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Local Playwright’s New Show Explores Family And Memory On 'The Last Frontier'

Heather Mull
The cast of "Inside Passage," at Quantum Theatre

Gab Cody is a Pittsburgh-based playwright. But the inspiration for her newest work began some 3,500 miles northwest of here.

Cody, born in Alaska, was just 5-years-old when her mother moved her to the lower 48 states. But about 35 years after they left, her mother gave her an old photo album. Cody said she was looking through it when her young daughter asked about a photo of four little kids sitting on horseback: Cody, her half-brother and her two foster siblings. Though she had not thought about them in decades, Cody automatically said, “That’s my family.”

“They had lapsed into a forgotten childhood,” said Cody. “And I began to excavate that time and I began to wonder what would happen if I went looking for them.”

A few years ago, Cody’s search led her back to Alaska, this time with a videographer. Her attempts to locate her foster siblings, Eddie and Sharon, also gave birth to Inside Passage, the play that premieres March 2 at Quantum Theatre.

Quantum artistic director Karla Boos, who has previously produced work by Cody, was intrigued by the emotion the old photo triggered in the playwright. “It was clearly like the tip of an iceberg, and I wanted to know what the iceberg was,” said Boos.

“Everyone has some lost connection in their life that they wish that they could find and reconnect to,” said Cody during an interview prior to a late-February rehearsal for the play, which Quantum is staging at the Provident Charter School in Troy Hill, formerly North Catholic High School.

Raising the stakes was the fact that Cody’s foster siblings were members of a tribe of native Alaskans called Tlingit--the issue of whether white families like Cody’s should be given guardianship of Tlingit children is controversial in Alaska, and complicated her search.  

Still, the play’s director, Sam Turich, says Inside Passage is essentially about the nature of family.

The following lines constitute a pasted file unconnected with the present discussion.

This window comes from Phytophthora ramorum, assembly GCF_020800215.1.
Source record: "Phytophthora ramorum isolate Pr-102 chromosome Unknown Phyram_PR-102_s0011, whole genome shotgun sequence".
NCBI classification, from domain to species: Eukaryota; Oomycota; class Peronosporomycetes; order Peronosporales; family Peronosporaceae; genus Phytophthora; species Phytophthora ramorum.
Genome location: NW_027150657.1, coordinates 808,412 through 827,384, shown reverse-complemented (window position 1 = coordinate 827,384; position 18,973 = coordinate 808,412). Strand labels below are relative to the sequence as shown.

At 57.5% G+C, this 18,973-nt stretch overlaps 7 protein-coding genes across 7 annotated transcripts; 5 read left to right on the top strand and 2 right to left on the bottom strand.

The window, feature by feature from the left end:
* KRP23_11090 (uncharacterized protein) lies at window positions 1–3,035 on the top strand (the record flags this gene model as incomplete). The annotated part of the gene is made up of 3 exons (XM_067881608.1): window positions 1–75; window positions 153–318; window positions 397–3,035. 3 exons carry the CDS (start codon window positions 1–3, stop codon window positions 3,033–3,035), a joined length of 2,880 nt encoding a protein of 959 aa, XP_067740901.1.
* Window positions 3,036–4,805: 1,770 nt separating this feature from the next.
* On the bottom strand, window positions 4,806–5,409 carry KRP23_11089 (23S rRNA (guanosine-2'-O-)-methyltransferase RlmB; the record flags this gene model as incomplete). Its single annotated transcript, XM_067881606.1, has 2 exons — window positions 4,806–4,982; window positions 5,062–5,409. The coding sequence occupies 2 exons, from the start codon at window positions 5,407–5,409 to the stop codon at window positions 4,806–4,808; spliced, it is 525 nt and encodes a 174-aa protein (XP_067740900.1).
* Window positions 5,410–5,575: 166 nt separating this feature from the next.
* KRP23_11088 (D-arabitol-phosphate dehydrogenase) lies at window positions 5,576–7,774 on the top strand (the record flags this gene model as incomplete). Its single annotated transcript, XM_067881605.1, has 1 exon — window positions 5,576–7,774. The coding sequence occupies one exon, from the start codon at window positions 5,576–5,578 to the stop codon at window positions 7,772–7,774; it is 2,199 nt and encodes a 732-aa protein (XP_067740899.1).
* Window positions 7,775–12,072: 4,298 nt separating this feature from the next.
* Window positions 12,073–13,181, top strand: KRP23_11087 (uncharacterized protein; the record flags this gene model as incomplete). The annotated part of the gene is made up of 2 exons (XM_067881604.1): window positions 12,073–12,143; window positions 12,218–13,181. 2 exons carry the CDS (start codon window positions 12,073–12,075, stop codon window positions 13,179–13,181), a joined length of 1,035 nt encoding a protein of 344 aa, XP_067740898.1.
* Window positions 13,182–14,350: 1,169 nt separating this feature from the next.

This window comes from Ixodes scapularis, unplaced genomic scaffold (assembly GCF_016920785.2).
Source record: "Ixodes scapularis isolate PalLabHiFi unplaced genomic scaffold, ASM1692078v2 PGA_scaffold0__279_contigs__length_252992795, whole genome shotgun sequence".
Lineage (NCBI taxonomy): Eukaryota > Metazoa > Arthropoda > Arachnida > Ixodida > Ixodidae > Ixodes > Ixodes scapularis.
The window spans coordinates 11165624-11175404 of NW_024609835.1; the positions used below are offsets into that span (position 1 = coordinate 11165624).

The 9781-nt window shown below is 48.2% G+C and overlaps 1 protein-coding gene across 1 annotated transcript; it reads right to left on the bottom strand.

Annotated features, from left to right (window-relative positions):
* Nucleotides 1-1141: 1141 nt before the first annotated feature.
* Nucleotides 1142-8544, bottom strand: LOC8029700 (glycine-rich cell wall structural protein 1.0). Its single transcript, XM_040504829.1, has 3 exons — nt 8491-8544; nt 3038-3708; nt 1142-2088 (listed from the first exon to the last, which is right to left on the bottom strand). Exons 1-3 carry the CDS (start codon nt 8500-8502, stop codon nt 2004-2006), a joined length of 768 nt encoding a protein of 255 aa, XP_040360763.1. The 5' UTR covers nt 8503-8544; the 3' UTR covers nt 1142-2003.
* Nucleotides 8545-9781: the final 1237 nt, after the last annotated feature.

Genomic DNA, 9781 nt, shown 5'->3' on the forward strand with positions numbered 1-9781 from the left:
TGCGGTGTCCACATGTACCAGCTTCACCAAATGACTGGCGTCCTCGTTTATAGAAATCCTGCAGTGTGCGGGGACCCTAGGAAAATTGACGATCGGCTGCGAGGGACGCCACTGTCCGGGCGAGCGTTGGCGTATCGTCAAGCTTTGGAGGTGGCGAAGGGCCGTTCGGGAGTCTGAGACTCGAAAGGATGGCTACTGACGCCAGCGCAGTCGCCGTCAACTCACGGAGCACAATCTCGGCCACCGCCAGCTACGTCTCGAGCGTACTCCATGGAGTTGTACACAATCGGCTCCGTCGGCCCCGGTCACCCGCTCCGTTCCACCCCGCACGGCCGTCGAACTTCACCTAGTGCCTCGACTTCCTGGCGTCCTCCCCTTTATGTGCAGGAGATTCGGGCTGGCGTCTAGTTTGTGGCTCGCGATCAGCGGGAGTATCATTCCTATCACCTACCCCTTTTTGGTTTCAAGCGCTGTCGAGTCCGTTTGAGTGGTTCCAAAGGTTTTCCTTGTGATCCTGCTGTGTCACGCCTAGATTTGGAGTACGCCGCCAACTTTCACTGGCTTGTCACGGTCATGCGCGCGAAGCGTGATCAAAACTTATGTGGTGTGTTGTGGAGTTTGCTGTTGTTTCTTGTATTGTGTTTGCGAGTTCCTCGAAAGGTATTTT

“The main question that I think the story is asking is, ‘What is family? … How does it grow? How does it change? And what right do we have to declare that people belong in our family?” said Turich, who is also Cody’s spouse.

Cody’s theatrical works tend toward the unconventional. She is probably best known for her large-scale works of immersive theater for Bricolage Productions, including STRATA, which took over an entire Downtown building, and the recent DODO, staged in the Carnegie Museums of Art, in Oakland. While Inside Passage is not an immersive work – the audience, for the most part, is not directly involved in the show – it, too, tends to value situations over conventional storylines.

And it’s built around what Cody calls “pre-enactments,” or imagined encounters with her long-lost foster siblings, should she ever find them.

The casting is unusual, too. The show’s cast of three men and three women constantly trade roles throughout the show, regardless of race, age and gender. It’s highly theatrical.

“When you have six actors, the audience responds differently to each performer, and each performer brings something of their personality to the piece, and has their own distinct voice,” said Cody.

The cast includes Laurie Klatscher, Kyle Haden, John Shepard, Shammen McCune, Kelsey Robinson and Skylar Ray-Benson Davis. All are locally-based save for Davis, who is a Tlingit from Alaska – and a voice and collaborator whom Turich said he and Cody felt it was important to include in the production.

Despite the sometimes emotionally wrenching subject matter, Inside Passage is, it should be noted, basically a comedy. Cody is a big fan of classic screwball comedy, and her newest work includes plenty of sight gags, physical humor, and wordplay. Two of the characters, in fact, are a couple of grouchy, if curious, bears.

The show also incorporates extensive multimedia elements, including footage from Cody’s travels and a mock video travelogue for Alaska.

In the search for her foster siblings, Cody also learned how wrong some of her own memories could be. “Memory is very unreliable, and this piece is definitely about the unreliability of memory and assumptions,” said Cody.

Inside Passage runs March 2-25. For more information, see Quantum’s website.

Quantum Theatre is an underwriter of 90.5 WESA.